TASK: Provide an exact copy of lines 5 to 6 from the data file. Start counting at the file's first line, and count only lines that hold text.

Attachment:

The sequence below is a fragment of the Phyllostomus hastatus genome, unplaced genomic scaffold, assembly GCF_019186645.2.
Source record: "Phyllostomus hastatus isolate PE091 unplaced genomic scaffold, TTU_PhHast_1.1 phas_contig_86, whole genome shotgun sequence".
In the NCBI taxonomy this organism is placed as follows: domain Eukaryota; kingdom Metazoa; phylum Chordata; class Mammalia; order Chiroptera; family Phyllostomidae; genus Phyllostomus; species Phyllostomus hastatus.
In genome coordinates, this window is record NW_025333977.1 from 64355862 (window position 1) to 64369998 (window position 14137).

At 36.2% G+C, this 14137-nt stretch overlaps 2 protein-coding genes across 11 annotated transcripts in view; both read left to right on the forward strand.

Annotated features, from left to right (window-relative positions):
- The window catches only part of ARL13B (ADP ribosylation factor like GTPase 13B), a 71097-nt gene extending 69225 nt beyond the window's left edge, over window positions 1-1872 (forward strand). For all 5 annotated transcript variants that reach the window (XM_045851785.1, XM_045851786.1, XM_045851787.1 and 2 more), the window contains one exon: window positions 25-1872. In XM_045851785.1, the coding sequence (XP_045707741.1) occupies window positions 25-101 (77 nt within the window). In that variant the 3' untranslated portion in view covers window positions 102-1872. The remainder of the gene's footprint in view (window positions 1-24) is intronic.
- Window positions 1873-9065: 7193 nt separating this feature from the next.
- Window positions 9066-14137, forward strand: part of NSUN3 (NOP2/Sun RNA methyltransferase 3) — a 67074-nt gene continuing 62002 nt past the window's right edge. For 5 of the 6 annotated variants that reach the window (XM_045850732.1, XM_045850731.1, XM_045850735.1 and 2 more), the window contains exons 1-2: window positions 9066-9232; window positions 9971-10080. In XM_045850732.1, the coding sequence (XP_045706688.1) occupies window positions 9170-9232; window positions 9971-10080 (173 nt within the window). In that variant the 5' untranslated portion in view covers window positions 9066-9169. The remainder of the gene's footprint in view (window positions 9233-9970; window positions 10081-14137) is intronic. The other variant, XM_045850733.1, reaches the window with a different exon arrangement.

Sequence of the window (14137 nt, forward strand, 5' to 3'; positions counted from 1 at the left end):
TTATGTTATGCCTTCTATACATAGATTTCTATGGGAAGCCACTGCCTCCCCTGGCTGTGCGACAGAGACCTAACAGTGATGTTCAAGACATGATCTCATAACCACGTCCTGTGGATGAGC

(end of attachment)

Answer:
At 36.2% G+C, this 14137-nt stretch overlaps 2 protein-coding genes across 11 annotated transcripts in view; both read left to right on the forward strand.

Annotated features, from left to right (window-relative positions):